46-36. Lincoln began to wear down Foss in the final quarter, keeping them scoreless for the first five minutes while pulling ahead with a seven-point run. The patented Lincoln defense finally won out, as the Abes only allowed four points in the fourth, while scoring 15 to secure the win, 61-40. Foss will go on to face off against Wilson on Jan. 10, while Lincoln will go on to face Shelton on the same night. By Derek Shuck
EAGLES HOLD OFF WARRIORS FOR KEY WIN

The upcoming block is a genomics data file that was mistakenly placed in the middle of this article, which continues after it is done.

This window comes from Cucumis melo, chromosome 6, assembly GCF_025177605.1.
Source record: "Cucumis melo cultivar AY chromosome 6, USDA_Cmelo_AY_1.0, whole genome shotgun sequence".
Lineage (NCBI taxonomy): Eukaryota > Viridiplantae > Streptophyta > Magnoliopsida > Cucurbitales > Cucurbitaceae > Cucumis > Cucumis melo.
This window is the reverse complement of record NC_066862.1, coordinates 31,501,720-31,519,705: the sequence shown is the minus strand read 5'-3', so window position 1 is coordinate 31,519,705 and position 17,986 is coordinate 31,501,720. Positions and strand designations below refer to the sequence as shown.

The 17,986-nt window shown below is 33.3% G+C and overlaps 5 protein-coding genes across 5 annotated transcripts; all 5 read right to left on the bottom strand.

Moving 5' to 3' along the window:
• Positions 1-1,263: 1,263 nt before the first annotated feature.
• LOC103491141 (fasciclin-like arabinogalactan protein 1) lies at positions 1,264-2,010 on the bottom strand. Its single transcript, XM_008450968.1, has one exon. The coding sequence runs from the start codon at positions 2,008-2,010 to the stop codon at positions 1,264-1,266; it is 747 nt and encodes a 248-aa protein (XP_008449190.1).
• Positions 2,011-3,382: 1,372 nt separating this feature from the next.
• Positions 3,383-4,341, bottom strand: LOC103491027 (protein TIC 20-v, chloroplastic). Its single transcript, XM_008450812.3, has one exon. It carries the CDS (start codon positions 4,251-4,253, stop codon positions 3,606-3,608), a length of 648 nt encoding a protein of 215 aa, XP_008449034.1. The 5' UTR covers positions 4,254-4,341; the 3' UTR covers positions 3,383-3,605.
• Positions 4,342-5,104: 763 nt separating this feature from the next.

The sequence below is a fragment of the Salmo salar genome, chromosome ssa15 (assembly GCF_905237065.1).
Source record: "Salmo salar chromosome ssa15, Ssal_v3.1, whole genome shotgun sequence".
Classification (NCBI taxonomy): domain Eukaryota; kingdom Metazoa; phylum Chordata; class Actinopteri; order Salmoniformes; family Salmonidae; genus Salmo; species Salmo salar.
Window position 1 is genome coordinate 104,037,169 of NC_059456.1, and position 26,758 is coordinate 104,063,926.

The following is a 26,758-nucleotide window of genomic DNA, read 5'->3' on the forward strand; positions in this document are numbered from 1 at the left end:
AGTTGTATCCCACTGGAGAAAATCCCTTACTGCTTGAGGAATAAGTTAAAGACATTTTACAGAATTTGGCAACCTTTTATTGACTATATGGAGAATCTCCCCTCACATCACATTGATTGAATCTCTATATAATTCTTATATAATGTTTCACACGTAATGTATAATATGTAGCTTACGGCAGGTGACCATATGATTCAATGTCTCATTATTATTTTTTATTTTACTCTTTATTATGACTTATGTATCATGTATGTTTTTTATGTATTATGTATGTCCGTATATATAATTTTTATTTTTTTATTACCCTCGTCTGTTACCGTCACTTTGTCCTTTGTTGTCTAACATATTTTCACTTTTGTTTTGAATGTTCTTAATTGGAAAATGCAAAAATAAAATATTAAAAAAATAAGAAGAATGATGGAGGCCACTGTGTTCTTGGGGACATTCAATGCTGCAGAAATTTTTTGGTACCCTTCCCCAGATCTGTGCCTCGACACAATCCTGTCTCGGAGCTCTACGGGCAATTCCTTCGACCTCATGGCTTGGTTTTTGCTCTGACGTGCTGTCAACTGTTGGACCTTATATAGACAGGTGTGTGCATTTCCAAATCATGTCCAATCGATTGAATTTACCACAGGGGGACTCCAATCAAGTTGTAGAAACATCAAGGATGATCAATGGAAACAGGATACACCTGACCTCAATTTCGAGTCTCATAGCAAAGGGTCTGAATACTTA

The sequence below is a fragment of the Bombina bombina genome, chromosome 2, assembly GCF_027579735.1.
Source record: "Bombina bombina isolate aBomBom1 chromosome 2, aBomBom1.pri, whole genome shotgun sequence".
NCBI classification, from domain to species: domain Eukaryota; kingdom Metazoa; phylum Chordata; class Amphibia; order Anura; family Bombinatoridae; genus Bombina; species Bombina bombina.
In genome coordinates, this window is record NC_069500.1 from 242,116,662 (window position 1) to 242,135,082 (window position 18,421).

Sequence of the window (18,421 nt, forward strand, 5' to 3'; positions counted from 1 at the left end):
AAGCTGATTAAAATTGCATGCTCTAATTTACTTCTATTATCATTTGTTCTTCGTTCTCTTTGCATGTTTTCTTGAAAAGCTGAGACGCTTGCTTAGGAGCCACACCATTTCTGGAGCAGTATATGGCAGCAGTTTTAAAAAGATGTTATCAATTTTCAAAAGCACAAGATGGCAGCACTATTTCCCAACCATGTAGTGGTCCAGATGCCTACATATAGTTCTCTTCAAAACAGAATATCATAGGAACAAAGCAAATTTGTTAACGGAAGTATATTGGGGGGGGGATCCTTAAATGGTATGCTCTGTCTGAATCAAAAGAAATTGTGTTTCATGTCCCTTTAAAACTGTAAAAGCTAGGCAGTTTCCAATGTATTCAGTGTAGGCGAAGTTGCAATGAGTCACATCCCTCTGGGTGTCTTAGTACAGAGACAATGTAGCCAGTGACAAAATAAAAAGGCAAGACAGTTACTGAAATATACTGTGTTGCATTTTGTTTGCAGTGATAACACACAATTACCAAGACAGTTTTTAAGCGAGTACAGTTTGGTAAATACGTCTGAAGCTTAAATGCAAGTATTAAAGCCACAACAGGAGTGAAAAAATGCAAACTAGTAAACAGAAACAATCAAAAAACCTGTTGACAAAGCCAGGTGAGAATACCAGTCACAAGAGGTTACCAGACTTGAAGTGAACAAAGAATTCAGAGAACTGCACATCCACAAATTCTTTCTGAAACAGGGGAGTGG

Life Christian used a balanced attack to build a 19-point halftime lead, and held off a late charge from Seattle Christian for a 50-46 win at home on Jan. 7. The Eagles trailed 6-4 midway through the first quarter before Jordan Bowles nailed a three-pointer that started a 28-7 run for Life Christian to take control before the half. X See BASKETBALL / page A9